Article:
A Monte Carlo simulation of the movements of a randomly-searching predator was used to develop a novel geometrical measure, the "thoroughness" of the search, and to investigate the effects of meander, turn asymmetry, and path length. Thoroughness varied directly with the meander and the square of the asymmetry measure and remained relatively invariant with path length. The regularity of its relationship to the generating parameters of the search and the ease with which it may be estimated from field data recommend thoroughness for use in characterizing empirical search patterns and in testing for the occurrence of systematic searching.


Clark’S Nutcrackers (Nucifraga Columbiana) And The Effects Of Goal-Landmark Distance On Overshadowing, Aleida J. Goodyear, Alan Kamil Jan 2004

Clark’S Nutcrackers (Nucifraga Columbiana) And The Effects Of Goal-Landmark Distance On Overshadowing, Aleida J. Goodyear, Alan Kamil

Papers in Behavior and Biological Sciences

Three groups of Clark’s nutcrackers (Nucifraga columbiana) were trained to find a goal location defined by an array of 4 landmarks that varied in goal–landmark distance. The arrays for each group differed in the distance of the closest landmark and contained goal–landmark distances that were common across groups, allowing for the examination of the effects of both relative and absolute goal–landmark distance on encoding of a landmark array. All 3 groups readily learned the task and were subsequently tested in probe tests with only single landmarks from the array available. Search error in tests with single ...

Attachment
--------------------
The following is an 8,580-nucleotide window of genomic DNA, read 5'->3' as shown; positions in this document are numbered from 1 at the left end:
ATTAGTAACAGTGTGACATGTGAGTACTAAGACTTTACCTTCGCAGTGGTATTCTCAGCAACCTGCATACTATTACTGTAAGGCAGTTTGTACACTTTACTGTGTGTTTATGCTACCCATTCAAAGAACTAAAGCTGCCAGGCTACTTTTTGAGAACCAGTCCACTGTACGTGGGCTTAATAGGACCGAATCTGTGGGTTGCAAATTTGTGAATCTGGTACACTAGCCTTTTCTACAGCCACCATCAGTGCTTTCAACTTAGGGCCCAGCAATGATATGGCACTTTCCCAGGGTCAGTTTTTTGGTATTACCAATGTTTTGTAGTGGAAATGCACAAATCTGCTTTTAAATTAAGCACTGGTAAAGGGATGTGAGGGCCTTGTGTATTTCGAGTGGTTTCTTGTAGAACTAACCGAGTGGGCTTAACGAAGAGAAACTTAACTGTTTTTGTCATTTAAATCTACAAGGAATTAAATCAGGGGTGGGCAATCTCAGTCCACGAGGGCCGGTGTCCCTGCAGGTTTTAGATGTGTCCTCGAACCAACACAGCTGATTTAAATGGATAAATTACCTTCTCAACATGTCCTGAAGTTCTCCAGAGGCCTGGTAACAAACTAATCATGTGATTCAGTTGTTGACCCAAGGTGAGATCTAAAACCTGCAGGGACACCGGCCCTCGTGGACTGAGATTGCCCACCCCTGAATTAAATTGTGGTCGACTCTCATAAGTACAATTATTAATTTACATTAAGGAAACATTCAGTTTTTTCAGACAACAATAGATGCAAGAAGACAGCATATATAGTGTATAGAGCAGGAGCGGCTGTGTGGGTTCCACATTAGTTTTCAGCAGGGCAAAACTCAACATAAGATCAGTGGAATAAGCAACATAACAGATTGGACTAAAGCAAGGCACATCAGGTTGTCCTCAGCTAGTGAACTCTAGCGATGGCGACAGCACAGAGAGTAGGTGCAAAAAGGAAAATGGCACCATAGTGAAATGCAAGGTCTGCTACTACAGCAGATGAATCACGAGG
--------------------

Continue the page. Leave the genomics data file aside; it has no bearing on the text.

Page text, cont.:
Record High Wolf, Canis Lupus, Pack Density, L. David Mech, Shawn Tracy Jan 2004

Record High Wolf, Canis Lupus, Pack Density, L. David Mech, Shawn Tracy

USGS Northern Prairie Wildlife Research Center

This report documents a year-around Wolf (Canis lupus) density of 18.2/100 km2 and a summer density of 30.8/100 km2, in a northeastern Minnesota Wolf pack. The previous record was a summer density of 14.1/100 km2, for a Wolf pack on Vancouver Island, British Columbia, Canada.


Unusual Behavior By Bison, Bison Bison, Toward Elk, Cervus Elaphus, And Wolves, Canis Lupus, L. David Mech, Rick T. Mcintyre, Douglas W. Smith Jan 2004

Unusual Behavior By Bison, Bison Bison, Toward Elk, Cervus Elaphus, And Wolves, Canis Lupus, L. David Mech, Rick T. Mcintyre, Douglas W. Smith

USGS Northern Prairie Wildlife Research Center

Incidents are described of Bison (Bison bison) in Yellowstone National Park mauling and possibly killing a young Elk (Cervus elaphus) calf, chasing wolves (Canis lupus) off Elk they had just killed or were killing, and keeping the wolves away for extended periods. During one of the latter cases, the Bison knocked a wolf-wounded Elk down. Bison were also seen approaching wolves that were resting and sleeping, rousting them, following them to new resting places and repeating this behavior. These behaviors might represent some type of generalized hyper-defensiveness that functions as an anti-predator strategy.